by Jo Swartz

The expression “A picture is worth a thousand words” for me, is very true. Sometimes inspiration comes from an idea, sometimes the words just come, but mostly the idea creeps up on me and surprises me when I least expect it out of something else. The only scary feeling accompanying it is “can I pull it off?”. Will the finished product turn out as fabulous as I imagine it?

Lately I have been quite surprised by the source of 3 of my newest picture books—all ‘works in progress’. They each began as a simple, single drawing. One was for a licensing line I am hoping to develop, another was just a portfolio sketch based on a fairy tale, and my shiniest new idea began while trying to think of a single picture to show my illustrative abilities for the upcoming SCBWI conference in New York. Aaack! Since, only one picture is allowed. I had to create one that would encapsulate my style and ability which for me meant I needed to create a concept where I showed beautifully costumed people, and talking animals. (At least I think so…who knows if this will be the image I use).

As I was working out what the picture should look like, my family became the source of inspiration for the theme, and suddenly there it was—the whole picture book. Right now, it is just all pictures in my head and very few words…but they are on their way. And I hope I can ‘pull it off’.

I don’t know how authors who don’t draw plan out a picture book. I don’t think I could without pictures early on in the process, even sketching out a rough stick figure dummy about what is going on in each page really helps me.

Even if you don’t draw—collage can do the trick. Just one picture can give you so much. Setting, characters, emotions.

This post is pretty late in the PiBoIdMo challenge, and if you are doing well with it—you have probably found that the more ideas you get, the more ideas you get! I think the challenge is great for training the mind to see opportunities for a story. Suddenly you find something humorous—whether it is a picture or a comment you heard while eavesdropping, the juxtaposition of something, irony, all these things can create a wonderfully original story, and sometimes something you never thought or intended to become a story—suddenly does.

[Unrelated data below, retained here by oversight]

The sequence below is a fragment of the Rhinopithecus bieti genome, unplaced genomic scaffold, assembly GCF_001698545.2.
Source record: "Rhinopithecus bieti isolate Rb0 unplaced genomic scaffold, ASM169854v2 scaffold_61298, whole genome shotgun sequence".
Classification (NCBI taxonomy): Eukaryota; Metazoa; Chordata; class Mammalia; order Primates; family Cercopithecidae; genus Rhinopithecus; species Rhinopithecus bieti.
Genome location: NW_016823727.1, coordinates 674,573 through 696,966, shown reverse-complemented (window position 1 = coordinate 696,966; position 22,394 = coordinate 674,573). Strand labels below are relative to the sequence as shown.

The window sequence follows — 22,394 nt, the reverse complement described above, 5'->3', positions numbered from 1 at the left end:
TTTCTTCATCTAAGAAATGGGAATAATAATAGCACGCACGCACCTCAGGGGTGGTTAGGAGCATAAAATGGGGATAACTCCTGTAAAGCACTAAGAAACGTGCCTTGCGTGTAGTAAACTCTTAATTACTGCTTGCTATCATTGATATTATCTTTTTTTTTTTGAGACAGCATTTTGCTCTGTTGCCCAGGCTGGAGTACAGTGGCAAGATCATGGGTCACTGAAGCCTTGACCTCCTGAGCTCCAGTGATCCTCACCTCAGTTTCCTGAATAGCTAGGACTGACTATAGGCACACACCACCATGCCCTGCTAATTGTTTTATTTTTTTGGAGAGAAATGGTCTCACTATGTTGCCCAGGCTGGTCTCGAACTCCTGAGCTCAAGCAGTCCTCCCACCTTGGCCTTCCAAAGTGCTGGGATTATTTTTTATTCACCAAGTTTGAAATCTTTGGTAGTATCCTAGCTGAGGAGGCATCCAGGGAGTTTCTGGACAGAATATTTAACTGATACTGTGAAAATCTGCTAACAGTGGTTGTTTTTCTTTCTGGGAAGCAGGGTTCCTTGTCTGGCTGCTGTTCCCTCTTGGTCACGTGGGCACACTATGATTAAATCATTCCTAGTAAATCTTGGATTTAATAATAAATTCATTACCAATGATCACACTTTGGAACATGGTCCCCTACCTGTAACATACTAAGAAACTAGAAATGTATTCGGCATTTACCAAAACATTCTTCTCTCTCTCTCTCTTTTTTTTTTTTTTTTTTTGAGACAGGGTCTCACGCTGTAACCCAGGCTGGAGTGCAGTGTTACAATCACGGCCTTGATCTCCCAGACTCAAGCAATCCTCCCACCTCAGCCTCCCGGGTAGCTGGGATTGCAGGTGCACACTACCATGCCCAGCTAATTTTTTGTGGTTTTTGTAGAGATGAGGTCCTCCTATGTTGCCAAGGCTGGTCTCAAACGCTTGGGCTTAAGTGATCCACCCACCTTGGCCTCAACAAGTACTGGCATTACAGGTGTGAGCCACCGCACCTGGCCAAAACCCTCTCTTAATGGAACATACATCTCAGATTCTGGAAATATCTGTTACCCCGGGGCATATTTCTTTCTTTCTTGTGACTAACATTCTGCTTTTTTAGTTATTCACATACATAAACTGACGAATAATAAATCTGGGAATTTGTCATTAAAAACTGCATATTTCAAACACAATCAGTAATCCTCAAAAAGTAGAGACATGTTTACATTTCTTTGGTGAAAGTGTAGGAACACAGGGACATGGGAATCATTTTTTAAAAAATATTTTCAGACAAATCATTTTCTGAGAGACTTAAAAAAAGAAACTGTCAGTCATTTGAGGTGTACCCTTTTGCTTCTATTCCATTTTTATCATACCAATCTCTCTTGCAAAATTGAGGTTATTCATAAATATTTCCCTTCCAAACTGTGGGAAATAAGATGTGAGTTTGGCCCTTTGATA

I would also like to add for the illustrators out there—that not all picture books need to have words, either.

The story idea that I got while working on the licensing project has no words. I think of it like a silent movie. I just found that the illustrations told it all and words added nothing.

So, whether you draw, write, or both, don’t wait for your muse. If the one for writing isn’t showing up that day for work, try calling on one that handles the pictures to guide you. And if you are too scared to work with her—try the one for song, history, and so on. Or, do something completely different…but keep your mind ready for when the idea pops in. Mine likes to wake me in the middle of the night—so it is a good idea to always have a pen and notebook nearby!

The thing with inspiration is you never know what you’re going to get. None of the stories I am most pleased with, I intended, or planned, or saw coming. And whatever you do…have fun with the whole process—it will show in the work.

Jo Swartz is a writer/illustrator in Toronto. She works with both traditional media (mainly watercolor & ink) and digitally. She has several WIPs at various stages of completion. Jo is a former fashion designer, and has worked internationally in ready-to-wear and haute-couture in Paris, and a former creative director/graphic artist. This is her 3rd career. Jo’s work can be found at www.littlejolit.com and you can follow her on twitter http://www.twitter.com/littlejolit. She has recently been featured at Smith Micro’s Manga Studio site.